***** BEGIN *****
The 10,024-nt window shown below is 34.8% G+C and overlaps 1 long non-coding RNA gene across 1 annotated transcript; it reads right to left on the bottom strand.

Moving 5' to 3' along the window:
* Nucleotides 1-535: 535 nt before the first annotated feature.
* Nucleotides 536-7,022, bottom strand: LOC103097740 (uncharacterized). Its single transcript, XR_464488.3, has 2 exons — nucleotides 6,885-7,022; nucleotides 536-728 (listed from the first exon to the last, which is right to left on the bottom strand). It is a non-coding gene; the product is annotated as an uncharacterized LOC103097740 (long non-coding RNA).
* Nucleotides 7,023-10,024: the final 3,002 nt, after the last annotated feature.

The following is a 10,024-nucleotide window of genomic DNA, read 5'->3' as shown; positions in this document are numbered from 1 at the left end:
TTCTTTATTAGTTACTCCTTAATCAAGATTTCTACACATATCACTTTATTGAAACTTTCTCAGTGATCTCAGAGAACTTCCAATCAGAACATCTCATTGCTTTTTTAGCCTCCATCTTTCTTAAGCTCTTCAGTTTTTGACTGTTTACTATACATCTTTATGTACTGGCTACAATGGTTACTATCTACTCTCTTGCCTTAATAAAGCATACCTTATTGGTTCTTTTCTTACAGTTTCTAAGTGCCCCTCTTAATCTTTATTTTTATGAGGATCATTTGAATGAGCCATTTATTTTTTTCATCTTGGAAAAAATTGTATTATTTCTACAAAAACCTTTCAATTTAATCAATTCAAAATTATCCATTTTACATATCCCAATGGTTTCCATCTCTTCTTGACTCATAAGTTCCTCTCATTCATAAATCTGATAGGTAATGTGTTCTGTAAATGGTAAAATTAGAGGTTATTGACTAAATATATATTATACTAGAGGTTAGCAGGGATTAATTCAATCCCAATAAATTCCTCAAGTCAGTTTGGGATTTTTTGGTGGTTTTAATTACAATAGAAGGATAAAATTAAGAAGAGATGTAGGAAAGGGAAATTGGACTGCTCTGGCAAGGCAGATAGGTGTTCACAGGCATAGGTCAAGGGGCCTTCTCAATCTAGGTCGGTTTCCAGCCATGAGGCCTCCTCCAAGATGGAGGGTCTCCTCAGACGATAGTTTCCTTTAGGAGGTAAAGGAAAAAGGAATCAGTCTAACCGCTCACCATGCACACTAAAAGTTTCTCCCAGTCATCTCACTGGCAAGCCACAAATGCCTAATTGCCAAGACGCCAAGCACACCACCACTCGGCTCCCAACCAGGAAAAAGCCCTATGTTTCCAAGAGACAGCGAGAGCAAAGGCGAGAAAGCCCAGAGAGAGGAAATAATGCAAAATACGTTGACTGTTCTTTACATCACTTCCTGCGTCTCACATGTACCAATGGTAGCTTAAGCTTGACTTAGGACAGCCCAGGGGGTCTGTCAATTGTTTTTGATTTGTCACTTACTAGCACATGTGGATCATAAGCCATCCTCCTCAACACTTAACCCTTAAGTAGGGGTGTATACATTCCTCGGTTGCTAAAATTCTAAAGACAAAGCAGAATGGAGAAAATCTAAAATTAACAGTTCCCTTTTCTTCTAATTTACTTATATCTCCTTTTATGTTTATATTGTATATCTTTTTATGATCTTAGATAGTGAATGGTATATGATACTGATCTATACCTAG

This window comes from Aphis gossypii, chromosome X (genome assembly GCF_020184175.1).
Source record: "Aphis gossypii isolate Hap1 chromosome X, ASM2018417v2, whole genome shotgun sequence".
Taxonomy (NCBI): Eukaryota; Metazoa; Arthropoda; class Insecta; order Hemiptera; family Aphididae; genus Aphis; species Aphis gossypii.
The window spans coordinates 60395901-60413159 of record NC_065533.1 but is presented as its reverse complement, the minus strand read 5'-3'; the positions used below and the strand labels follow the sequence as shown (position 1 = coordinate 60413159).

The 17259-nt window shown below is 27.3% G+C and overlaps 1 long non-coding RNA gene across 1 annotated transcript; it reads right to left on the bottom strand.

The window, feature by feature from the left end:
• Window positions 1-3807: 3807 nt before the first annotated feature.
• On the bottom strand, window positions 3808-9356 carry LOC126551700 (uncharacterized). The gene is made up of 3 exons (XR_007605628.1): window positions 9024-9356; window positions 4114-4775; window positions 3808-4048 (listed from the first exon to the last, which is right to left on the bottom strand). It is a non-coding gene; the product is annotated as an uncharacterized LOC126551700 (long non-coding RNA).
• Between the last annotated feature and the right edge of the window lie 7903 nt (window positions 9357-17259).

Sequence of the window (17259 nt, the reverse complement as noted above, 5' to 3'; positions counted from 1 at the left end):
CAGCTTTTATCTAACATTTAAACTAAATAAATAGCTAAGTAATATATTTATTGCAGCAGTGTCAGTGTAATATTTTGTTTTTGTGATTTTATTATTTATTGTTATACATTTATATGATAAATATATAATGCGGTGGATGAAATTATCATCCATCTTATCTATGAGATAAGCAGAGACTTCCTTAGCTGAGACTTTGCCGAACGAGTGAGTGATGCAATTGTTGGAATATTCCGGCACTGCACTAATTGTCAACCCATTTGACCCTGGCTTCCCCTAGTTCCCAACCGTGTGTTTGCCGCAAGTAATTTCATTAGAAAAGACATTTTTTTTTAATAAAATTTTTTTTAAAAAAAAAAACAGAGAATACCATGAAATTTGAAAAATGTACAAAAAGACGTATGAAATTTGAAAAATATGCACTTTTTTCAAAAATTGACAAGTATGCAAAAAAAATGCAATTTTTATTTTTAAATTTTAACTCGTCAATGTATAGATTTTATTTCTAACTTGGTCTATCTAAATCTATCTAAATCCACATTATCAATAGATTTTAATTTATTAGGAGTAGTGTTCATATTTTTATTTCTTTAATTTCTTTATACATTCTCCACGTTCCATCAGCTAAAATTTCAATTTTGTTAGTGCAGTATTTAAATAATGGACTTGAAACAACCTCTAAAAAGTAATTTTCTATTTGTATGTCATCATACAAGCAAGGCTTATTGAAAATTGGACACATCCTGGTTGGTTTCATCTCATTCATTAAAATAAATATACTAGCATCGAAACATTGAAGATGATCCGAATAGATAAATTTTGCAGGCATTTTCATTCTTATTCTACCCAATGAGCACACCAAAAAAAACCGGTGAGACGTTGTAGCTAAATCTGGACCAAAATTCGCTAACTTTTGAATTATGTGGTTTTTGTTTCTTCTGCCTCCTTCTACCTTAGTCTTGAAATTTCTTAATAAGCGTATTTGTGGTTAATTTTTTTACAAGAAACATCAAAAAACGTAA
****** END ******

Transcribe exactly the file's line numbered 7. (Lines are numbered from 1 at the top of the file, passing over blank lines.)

TTCTTTATTAGTTACTCCTTAATCAAGATTTCTACACATATCACTTTATTGAAACTTTCTCAGTGATCTCAGAGAACTTCCAATCAGAACATCTCATTGCTTTTTTAGCCTCCATCTTTCTTAAGCTCTTCAGTTTTTGACTGTTTACTATACATCTTTATGTACTGGCTACAATGGTTACTATCTACTCTCTTGCCTTAATAAAGCATACCTTATTGGTTCTTTTCTTACAGTTTCTAAGTGCCCCTCTTAATCTTTATTTTTATGAGGATCATTTGAATGAGCCATTTATTTTTTTCATCTTGGAAAAAATTGTATTATTTCTACAAAAACCTTTCAATTTAATCAATTCAAAATTATCCATTTTACATATCCCAATGGTTTCCATCTCTTCTTGACTCATAAGTTCCTCTCATTCATAAATCTGATAGGTAATGTGTTCTGTAAATGGTAAAATTAGAGGTTATTGACTAAATATATATTATACTAGAGGTTAGCAGGGATTAATTCAATCCCAATAAATTCCTCAAGTCAGTTTGGGATTTTTTGGTGGTTTTAATTACAATAGAAGGATAAAATTAAGAAGAGATGTAGGAAAGGGAAATTGGACTGCTCTGGCAAGGCAGATAGGTGTTCACAGGCATAGGTCAAGGGGCCTTCTCAATCTAGGTCGGTTTCCAGCCATGAGGCCTCCTCCAAGATGGAGGGTCTCCTCAGACGATAGTTTCCTTTAGGAGGTAAAGGAAAAAGGAATCAGTCTAACCGCTCACCATGCACACTAAAAGTTTCTCCCAGTCATCTCACTGGCAAGCCACAAATGCCTAATTGCCAAGACGCCAAGCACACCACCACTCGGCTCCCAACCAGGAAAAAGCCCTATGTTTCCAAGAGACAGCGAGAGCAAAGGCGAGAAAGCCCAGAGAGAGGAAATAATGCAAAATACGTTGACTGTTCTTTACATCACTTCCTGCGTCTCACATGTACCAATGGTAGCTTAAGCTTGACTTAGGACAGCCCAGGGGGTCTGTCAATTGTTTTTGATTTGTCACTTACTAGCACATGTGGATCATAAGCCATCCTCCTCAACACTTAACCCTTAAGTAGGGGTGTATACATTCCTCGGTTGCTAAAATTCTAAAGACAAAGCAGAATGGAGAAAATCTAAAATTAACAGTTCCCTTTTCTTCTAATTTACTTATATCTCCTTTTATGTTTATATTGTATATCTTTTTATGATCTTAGATAGTGAATGGTATATGATACTGATCTATACCTAG